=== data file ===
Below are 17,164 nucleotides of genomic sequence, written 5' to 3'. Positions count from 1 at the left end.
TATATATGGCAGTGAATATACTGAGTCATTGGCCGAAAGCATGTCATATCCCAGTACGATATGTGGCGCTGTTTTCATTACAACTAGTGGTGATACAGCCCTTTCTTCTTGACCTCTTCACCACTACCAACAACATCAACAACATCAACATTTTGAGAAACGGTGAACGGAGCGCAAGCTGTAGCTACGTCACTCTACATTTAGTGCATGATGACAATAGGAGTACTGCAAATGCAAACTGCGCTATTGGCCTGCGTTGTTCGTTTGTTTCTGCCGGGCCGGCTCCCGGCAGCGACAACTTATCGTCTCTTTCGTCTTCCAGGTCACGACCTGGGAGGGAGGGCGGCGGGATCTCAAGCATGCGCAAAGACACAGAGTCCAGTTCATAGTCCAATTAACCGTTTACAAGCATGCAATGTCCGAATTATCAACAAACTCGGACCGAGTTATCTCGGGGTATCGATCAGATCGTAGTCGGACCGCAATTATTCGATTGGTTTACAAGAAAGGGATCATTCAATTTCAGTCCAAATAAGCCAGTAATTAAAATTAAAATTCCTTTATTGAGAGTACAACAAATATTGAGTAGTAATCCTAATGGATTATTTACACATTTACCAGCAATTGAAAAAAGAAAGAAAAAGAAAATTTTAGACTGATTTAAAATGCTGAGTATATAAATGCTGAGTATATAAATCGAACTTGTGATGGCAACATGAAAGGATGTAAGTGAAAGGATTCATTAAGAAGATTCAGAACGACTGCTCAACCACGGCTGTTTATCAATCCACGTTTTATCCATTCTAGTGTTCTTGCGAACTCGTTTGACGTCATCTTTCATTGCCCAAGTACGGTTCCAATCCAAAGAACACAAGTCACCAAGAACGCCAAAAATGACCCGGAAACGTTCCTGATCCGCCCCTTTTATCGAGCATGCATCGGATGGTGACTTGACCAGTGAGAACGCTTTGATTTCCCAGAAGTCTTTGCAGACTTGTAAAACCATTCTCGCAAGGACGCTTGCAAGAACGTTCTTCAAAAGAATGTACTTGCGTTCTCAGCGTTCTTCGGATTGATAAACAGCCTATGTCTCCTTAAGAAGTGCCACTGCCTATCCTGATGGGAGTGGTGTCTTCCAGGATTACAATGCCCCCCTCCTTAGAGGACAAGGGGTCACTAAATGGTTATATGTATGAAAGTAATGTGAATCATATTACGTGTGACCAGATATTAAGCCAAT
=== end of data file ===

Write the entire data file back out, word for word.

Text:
Below are 17,164 nucleotides of genomic sequence, written 5' to 3'. Positions count from 1 at the left end.
TATATATGGCAGTGAATATACTGAGTCATTGGCCGAAAGCATGTCATATCCCAGTACGATATGTGGCGCTGTTTTCATTACAACTAGTGGTGATACAGCCCTTTCTTCTTGACCTCTTCACCACTACCAACAACATCAACAACATCAACATTTTGAGAAACGGTGAACGGAGCGCAAGCTGTAGCTACGTCACTCTACATTTAGTGCATGATGACAATAGGAGTACTGCAAATGCAAACTGCGCTATTGGCCTGCGTTGTTCGTTTGTTTCTGCCGGGCCGGCTCCCGGCAGCGACAACTTATCGTCTCTTTCGTCTTCCAGGTCACGACCTGGGAGGGAGGGCGGCGGGATCTCAAGCATGCGCAAAGACACAGAGTCCAGTTCATAGTCCAATTAACCGTTTACAAGCATGCAATGTCCGAATTATCAACAAACTCGGACCGAGTTATCTCGGGGTATCGATCAGATCGTAGTCGGACCGCAATTATTCGATTGGTTTACAAGAAAGGGATCATTCAATTTCAGTCCAAATAAGCCAGTAATTAAAATTAAAATTCCTTTATTGAGAGTACAACAAATATTGAGTAGTAATCCTAATGGATTATTTACACATTTACCAGCAATTGAAAAAAGAAAGAAAAAGAAAATTTTAGACTGATTTAAAATGCTGAGTATATAAATGCTGAGTATATAAATCGAACTTGTGATGGCAACATGAAAGGATGTAAGTGAAAGGATTCATTAAGAAGATTCAGAACGACTGCTCAACCACGGCTGTTTATCAATCCACGTTTTATCCATTCTAGTGTTCTTGCGAACTCGTTTGACGTCATCTTTCATTGCCCAAGTACGGTTCCAATCCAAAGAACACAAGTCACCAAGAACGCCAAAAATGACCCGGAAACGTTCCTGATCCGCCCCTTTTATCGAGCATGCATCGGATGGTGACTTGACCAGTGAGAACGCTTTGATTTCCCAGAAGTCTTTGCAGACTTGTAAAACCATTCTCGCAAGGACGCTTGCAAGAACGTTCTTCAAAAGAATGTACTTGCGTTCTCAGCGTTCTTCGGATTGATAAACAGCCTATGTCTCCTTAAGAAGTGCCACTGCCTATCCTGATGGGAGTGGTGTCTTCCAGGATTACAATGCCCCCCTCCTTAGAGGACAAGGGGTCACTAAATGGTTATATGTATGAAAGTAATGTGAATCATATTACGTGTGACCAGATATTAAGCCAAT